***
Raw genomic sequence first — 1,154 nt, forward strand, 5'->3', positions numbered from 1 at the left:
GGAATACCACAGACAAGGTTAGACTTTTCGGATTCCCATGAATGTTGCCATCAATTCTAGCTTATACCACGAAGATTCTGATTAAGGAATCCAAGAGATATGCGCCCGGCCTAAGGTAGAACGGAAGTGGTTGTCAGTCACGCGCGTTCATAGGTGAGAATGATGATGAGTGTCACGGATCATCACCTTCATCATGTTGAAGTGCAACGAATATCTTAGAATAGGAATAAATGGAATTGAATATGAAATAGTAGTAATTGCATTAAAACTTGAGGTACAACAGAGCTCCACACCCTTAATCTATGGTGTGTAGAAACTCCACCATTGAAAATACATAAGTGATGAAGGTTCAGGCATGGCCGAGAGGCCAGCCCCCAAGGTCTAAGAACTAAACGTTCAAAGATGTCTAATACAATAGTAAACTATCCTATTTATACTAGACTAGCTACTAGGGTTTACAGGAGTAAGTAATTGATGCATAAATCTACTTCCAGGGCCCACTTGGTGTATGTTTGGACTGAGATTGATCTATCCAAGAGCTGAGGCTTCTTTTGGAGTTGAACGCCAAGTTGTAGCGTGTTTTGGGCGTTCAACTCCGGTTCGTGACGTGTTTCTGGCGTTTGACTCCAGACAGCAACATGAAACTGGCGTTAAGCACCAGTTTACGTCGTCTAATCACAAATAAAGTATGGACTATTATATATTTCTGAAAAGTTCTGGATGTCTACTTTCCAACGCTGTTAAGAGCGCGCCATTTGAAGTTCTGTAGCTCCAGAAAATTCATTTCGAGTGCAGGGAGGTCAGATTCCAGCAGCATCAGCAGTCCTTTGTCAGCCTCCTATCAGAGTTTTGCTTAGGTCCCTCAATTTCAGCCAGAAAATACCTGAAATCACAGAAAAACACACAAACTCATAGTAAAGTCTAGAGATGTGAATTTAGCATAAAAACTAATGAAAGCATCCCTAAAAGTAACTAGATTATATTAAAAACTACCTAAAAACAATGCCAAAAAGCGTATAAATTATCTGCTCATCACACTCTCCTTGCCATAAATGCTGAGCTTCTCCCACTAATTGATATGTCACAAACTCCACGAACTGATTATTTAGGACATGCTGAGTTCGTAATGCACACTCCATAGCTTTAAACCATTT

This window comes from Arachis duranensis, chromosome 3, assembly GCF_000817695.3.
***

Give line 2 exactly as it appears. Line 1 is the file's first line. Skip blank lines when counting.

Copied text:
GGAATACCACAGACAAGGTTAGACTTTTCGGATTCCCATGAATGTTGCCATCAATTCTAGCTTATACCACGAAGATTCTGATTAAGGAATCCAAGAGATATGCGCCCGGCCTAAGGTAGAACGGAAGTGGTTGTCAGTCACGCGCGTTCATAGGTGAGAATGATGATGAGTGTCACGGATCATCACCTTCATCATGTTGAAGTGCAACGAATATCTTAGAATAGGAATAAATGGAATTGAATATGAAATAGTAGTAATTGCATTAAAACTTGAGGTACAACAGAGCTCCACACCCTTAATCTATGGTGTGTAGAAACTCCACCATTGAAAATACATAAGTGATGAAGGTTCAGGCATGGCCGAGAGGCCAGCCCCCAAGGTCTAAGAACTAAACGTTCAAAGATGTCTAATACAATAGTAAACTATCCTATTTATACTAGACTAGCTACTAGGGTTTACAGGAGTAAGTAATTGATGCATAAATCTACTTCCAGGGCCCACTTGGTGTATGTTTGGACTGAGATTGATCTATCCAAGAGCTGAGGCTTCTTTTGGAGTTGAACGCCAAGTTGTAGCGTGTTTTGGGCGTTCAACTCCGGTTCGTGACGTGTTTCTGGCGTTTGACTCCAGACAGCAACATGAAACTGGCGTTAAGCACCAGTTTACGTCGTCTAATCACAAATAAAGTATGGACTATTATATATTTCTGAAAAGTTCTGGATGTCTACTTTCCAACGCTGTTAAGAGCGCGCCATTTGAAGTTCTGTAGCTCCAGAAAATTCATTTCGAGTGCAGGGAGGTCAGATTCCAGCAGCATCAGCAGTCCTTTGTCAGCCTCCTATCAGAGTTTTGCTTAGGTCCCTCAATTTCAGCCAGAAAATACCTGAAATCACAGAAAAACACACAAACTCATAGTAAAGTCTAGAGATGTGAATTTAGCATAAAAACTAATGAAAGCATCCCTAAAAGTAACTAGATTATATTAAAAACTACCTAAAAACAATGCCAAAAAGCGTATAAATTATCTGCTCATCACACTCTCCTTGCCATAAATGCTGAGCTTCTCCCACTAATTGATATGTCACAAACTCCACGAACTGATTATTTAGGACATGCTGAGTTCGTAATGCACACTCCATAGCTTTAAACCATTT